After a comment directed at her relationship with a horse she once had in her care, Claire has decided to
As a coach, I see this a lot. I see a lot of mentally defeated individuals who’s fire has burnt out. I can recognise them within five minutes of a lesson starting. They immediately totally depend on me for instructions for every second. If I stay quiet for a couple of laps of the arena, they get anxious about what I am thinking and what I am about to say. These are often the signs of a student, battered and bruised by a trainer who uses negative reinforcement.
Before I start a war in the comments, this is not necessarily a bad way of teaching; it does work for some. However negative reinforcement is not to be confused with being ‘tough’. A good trainer will be tough, but will know the importance of positive reinforcement and praise. If this balance is off, it can be a really harmful for a student.
This bruised student depends on me for instructions every second because they are desperate to always be doing the ‘right’ thing, and is scared of what I will say about the ‘wrong’ thing. They don’t trust their own instincts and aren’t confident enough within themselves to relax and just RIDE. They want to be told every movement of every muscle fibre in their body and they don’t think they are ‘good enough’ to think for themselves. The bruised student worries when I stay quiet for too long. They worry I am thinking that they are a terrible rider; a lost cause. In reality, I am staying quiet because there is nothing to critique!
There is a huge difference between training hard with your coach, and training hard for your coach. Riding is such an emotional sport, you feel connected to the person coaching you. If this connection is based on negative feedback, you will always feel like you are trying to reach unreachable standards to not let your coach down.
But how much of an unbearable weight is it, trying to not let someone you care about down?
If your coach is negative enough, as one of mine was, their voice will start to sound strangely identical to the voice of your own self-doubt. You are criticised all the time by them, so you fill in for them when you’re not training. You pick yourself apart.
Now, imagine that you go to shows with this coach. You go into the showjumping ring and have a pole down, maybe you will even go clear. But, the second you land from that last fence, you will be picking apart your round, picking yourself apart, in preparation for your coach to do the same. You let them down, you let your horse down, you let everyone down, or so you think. You realise that somehow, somewhere down the line, you stopped riding for yourself and for the joy of it. You stopped riding for that burning passion. You are riding for your coach. You are riding for their approval. Somehow, your brain has got their opinion confused with your self-worth. If you are worthy to them, you are worthy to yourself. Looking for approval and self-worth from another being is so damaging.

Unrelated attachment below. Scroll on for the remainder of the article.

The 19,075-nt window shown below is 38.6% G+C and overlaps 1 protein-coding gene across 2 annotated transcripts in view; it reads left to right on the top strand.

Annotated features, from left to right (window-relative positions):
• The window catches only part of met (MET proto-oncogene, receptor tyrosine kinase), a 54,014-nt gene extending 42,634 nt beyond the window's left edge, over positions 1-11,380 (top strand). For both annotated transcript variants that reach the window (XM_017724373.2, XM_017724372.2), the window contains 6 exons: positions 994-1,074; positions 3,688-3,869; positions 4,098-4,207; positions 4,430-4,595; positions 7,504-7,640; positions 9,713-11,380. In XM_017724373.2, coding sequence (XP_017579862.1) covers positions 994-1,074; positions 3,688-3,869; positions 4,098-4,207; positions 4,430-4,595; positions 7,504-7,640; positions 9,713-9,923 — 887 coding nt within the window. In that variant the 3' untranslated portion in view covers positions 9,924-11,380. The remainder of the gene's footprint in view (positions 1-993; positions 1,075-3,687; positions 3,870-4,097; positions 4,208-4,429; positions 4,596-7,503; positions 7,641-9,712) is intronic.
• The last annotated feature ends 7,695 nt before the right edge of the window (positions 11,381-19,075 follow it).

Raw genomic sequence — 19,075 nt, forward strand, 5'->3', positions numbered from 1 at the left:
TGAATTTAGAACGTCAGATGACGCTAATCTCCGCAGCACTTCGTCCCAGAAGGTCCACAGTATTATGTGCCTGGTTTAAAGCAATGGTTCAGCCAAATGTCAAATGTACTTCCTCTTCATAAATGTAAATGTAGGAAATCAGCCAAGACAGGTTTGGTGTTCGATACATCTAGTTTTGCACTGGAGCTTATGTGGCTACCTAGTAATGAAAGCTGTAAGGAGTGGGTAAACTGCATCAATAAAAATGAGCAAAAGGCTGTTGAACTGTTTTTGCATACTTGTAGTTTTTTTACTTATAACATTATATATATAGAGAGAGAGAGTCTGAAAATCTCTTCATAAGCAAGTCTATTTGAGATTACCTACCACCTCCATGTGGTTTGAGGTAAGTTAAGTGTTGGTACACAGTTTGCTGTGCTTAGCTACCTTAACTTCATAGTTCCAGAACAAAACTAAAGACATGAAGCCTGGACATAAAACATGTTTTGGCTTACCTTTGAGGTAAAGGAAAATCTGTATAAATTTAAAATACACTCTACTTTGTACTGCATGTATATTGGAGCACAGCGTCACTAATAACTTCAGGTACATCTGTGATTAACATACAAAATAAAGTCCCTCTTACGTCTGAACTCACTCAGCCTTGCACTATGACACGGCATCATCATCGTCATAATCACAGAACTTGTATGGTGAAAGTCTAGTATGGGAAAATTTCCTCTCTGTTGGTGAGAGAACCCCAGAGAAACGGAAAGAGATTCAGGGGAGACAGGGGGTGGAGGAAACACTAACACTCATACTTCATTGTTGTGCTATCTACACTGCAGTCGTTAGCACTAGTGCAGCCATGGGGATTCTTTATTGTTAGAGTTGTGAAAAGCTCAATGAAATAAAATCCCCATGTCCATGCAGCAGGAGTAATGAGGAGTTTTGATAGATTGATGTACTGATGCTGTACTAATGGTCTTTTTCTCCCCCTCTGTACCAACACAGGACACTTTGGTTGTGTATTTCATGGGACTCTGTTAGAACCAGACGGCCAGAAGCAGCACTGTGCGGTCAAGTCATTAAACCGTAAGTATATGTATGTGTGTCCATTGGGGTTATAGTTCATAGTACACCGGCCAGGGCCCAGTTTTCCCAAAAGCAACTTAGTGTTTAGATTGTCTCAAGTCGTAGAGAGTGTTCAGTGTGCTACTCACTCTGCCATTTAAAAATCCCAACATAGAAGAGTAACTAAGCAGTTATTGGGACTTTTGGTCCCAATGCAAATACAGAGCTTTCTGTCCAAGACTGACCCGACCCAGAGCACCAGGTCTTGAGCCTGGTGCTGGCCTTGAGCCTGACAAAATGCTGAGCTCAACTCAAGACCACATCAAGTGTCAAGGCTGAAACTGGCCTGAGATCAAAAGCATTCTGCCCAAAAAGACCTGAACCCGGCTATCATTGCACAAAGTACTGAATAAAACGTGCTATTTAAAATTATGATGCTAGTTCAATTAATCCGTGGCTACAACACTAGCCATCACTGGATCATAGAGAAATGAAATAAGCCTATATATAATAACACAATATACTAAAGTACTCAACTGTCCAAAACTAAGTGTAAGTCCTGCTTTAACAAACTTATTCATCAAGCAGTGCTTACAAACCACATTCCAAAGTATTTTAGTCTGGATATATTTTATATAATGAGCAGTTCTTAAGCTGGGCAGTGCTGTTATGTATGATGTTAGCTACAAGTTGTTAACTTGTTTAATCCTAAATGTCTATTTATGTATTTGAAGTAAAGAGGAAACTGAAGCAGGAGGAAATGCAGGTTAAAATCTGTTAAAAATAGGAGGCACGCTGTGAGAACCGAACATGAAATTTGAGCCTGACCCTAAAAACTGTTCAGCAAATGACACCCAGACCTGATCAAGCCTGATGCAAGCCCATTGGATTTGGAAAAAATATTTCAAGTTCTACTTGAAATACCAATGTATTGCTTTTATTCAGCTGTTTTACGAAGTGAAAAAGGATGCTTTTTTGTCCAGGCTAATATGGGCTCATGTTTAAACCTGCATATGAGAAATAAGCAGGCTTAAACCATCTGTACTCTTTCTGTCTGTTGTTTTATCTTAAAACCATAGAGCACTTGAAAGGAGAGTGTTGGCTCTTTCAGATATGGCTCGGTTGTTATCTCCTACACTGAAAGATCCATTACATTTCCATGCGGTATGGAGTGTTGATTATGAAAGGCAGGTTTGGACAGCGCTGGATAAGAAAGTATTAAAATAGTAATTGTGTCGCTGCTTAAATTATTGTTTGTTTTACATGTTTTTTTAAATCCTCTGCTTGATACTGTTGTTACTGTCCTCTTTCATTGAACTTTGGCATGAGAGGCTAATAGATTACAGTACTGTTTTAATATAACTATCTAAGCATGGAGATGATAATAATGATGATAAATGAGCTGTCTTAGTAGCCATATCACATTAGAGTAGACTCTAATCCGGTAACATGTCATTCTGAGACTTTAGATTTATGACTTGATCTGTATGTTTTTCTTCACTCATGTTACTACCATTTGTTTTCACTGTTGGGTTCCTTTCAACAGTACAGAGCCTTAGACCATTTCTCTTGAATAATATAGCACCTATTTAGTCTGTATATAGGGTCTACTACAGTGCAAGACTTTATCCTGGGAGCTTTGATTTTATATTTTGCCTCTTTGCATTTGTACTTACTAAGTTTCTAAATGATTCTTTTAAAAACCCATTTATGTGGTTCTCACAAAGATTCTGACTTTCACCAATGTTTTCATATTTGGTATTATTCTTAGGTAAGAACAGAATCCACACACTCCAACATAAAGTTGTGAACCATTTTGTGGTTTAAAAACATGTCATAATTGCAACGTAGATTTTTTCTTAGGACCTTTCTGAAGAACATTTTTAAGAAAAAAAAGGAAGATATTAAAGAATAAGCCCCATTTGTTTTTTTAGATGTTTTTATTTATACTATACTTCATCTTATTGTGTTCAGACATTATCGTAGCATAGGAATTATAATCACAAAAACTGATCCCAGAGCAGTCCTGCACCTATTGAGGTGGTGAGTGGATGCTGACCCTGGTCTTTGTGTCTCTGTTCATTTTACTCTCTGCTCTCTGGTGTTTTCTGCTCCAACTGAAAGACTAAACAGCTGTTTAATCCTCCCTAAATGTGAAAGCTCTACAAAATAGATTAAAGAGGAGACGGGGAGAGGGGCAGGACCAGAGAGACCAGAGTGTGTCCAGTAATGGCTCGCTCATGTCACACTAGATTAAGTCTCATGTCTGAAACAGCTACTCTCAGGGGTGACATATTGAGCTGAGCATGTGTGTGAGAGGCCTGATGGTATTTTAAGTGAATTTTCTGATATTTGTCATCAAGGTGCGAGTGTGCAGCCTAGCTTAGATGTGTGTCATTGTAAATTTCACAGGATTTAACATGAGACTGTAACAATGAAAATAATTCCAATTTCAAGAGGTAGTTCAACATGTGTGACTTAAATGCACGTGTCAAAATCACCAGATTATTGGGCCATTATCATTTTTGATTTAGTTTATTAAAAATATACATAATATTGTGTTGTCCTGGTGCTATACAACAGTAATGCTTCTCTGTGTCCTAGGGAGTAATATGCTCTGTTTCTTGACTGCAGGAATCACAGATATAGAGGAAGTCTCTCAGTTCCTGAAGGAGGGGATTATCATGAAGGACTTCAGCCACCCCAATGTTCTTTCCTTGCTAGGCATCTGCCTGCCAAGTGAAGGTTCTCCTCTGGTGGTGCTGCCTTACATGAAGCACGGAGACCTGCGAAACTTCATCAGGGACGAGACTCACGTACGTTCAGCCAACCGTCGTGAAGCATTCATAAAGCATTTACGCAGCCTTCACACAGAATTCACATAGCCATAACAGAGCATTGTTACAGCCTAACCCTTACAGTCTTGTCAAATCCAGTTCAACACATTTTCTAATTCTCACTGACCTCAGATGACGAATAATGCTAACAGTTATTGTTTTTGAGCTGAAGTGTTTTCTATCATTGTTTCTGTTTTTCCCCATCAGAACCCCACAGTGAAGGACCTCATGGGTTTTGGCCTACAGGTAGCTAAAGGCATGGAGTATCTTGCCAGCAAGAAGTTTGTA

Now, let’s imagine your coach is highly complimentary. They base their training around praise, not criticism. You come out of that showjumping ring and you will think of those good points first, before recognising the not so good. In general, you will be more confident within your own riding. This applies in the ring too. You will have faith in your own instinct. You will listen to your natural ability, and be able to process what is going on around you in order to produce a reaction because you are more relaxed. You will think more ‘forwards’ in the round, always thinking of the next fence, rather than the one behind you, where you may have made a mistake. You feel empowered and confident. Your self-doubt is swallowed by your growing self-worth. And, shockingly, it becomes FUN.
Going forward, you will aim for bigger goals because you have growing self-confidence. These goals seem more achievable and you don’t feel as though you rely as heavily on your coach to achieve them. Of course, you will want them for help, but you feel confident enough in your own ability that you are able to start to think more independently within your riding and training.
It may seem obvious, but the coach you chose will have a huge impact on your riding and, quite honestly, probably your life at that time It is obvious when your coach doesn’t truly care about you or your journey, and that makes your journey seem trivial. It is not. You deserve to feel empowered when you are coached, after all, you are paying them; why should you pay someone to make you feel bad about yourself?
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You might also be interested in:
Claire Drey-Brown’s we need to talk blog: please, can we stop writing mean comments?
Claire Drey-Brown’s we need to talk blog: listen to your doctor, and don’t play the hero
Claire explains why she thinks riders need to treat themselves more like their horses when they are injured
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It is very tricky to recognise whether your coach is being overly negative or whether it is constructive criticism. But, if you feel like you are going to be ‘told off’ after every round, if you feel like you are constantly letting them down and wasting their time, if you come out of every lesson feeling upset and down about yourself and your riding; it may be time to have a trial lesson with a different coach.
A positive coach can change your whole life. Be brave, you deserve to feel good about yourself and enjoy your sport.
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